It’s happened to every hotelier. The afternoon begins well, the transition between check-out and check-in is proceeding, rooms are being cleaned, last minute details arranged, special requests organized, and you’ve even personally handwritten a welcome note to leave on the desk of a high-profile guest. Then, the phone rings or the hours tick by. There’s been a late cancellation or no-show, and now you’re left scrambling to decide how long to wait, how to resell the newly available room, how to shuffle staffing schedules, and how to procure the no-show fee without incensing the absent guest. Hoteliers constantly navigate the balance between guest perception, staff needs, and a hotel’s bottom line, but that separation is heightened by cancellations, which innately pit the needs of the client against the needs of the hotel. Guests want freedom (google ‘hotel cancellation policies’ and you you’ll be met with blog after blog of how to avoid them), but hotels need security. While cancellations and no-shows are impossible to eliminate, two strategies can help prevent, manage, and alleviate the operational and financial disruptions they cause.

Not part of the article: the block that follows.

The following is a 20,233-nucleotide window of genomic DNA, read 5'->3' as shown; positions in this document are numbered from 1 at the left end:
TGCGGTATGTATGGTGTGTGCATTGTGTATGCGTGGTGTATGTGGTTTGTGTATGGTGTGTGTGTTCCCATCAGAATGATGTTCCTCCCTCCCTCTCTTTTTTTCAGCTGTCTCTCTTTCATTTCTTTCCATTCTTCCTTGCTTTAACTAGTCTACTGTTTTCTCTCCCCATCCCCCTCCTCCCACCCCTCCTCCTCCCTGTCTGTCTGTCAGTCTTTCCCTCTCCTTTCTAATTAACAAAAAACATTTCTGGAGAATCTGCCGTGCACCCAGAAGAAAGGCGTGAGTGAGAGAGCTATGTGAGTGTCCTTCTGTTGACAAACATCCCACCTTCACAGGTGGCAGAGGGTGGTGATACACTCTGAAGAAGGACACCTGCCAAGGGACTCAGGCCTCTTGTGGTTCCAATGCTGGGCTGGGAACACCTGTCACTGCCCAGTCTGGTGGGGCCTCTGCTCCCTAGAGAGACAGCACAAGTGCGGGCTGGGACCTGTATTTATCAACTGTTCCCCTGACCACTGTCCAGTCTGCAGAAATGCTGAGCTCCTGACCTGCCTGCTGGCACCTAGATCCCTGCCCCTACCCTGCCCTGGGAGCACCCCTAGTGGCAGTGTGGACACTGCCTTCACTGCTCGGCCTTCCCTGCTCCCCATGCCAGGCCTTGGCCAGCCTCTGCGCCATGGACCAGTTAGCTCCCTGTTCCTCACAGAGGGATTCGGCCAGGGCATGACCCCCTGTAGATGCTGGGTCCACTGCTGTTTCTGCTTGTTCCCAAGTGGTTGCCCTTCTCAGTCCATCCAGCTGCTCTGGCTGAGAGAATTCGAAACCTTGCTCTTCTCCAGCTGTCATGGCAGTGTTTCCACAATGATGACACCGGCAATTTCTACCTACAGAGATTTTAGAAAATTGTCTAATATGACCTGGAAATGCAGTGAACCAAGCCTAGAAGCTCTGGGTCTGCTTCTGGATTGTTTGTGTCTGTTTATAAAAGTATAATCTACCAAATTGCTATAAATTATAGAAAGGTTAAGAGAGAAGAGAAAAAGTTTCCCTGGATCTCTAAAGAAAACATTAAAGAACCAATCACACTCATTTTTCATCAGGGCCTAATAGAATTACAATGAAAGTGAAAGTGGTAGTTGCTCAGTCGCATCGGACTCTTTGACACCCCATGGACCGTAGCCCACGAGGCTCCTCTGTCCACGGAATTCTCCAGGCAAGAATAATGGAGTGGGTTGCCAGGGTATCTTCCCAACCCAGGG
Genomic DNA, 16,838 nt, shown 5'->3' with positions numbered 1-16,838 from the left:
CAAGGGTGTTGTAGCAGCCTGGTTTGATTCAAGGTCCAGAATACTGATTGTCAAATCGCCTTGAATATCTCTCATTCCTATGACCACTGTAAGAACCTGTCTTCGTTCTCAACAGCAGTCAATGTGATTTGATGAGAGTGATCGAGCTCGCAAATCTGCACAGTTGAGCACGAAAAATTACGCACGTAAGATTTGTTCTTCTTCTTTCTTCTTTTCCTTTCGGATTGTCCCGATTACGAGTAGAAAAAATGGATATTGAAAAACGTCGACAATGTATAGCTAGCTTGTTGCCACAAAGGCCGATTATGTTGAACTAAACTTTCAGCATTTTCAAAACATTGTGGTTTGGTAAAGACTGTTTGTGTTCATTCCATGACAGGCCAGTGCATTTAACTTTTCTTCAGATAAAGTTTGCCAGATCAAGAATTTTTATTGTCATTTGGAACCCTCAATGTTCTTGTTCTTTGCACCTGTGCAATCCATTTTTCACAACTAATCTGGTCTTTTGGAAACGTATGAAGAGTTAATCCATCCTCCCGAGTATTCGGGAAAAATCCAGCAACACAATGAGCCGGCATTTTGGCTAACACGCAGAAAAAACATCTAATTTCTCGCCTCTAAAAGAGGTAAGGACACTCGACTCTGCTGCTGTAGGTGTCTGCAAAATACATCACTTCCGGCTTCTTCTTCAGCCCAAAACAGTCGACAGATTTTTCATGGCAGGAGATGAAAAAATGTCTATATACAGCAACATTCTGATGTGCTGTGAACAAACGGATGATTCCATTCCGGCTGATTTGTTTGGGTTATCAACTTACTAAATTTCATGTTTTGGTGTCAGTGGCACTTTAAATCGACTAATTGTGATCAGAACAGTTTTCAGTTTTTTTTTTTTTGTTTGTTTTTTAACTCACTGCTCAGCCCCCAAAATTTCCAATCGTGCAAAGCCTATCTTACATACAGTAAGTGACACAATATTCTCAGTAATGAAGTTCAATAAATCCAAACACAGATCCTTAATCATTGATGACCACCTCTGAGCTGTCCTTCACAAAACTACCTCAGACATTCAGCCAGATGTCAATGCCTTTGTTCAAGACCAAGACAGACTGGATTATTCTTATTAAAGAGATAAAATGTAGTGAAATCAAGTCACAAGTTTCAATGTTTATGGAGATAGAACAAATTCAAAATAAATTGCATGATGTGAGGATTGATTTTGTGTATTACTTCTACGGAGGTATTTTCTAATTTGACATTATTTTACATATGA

Establish Clear Policies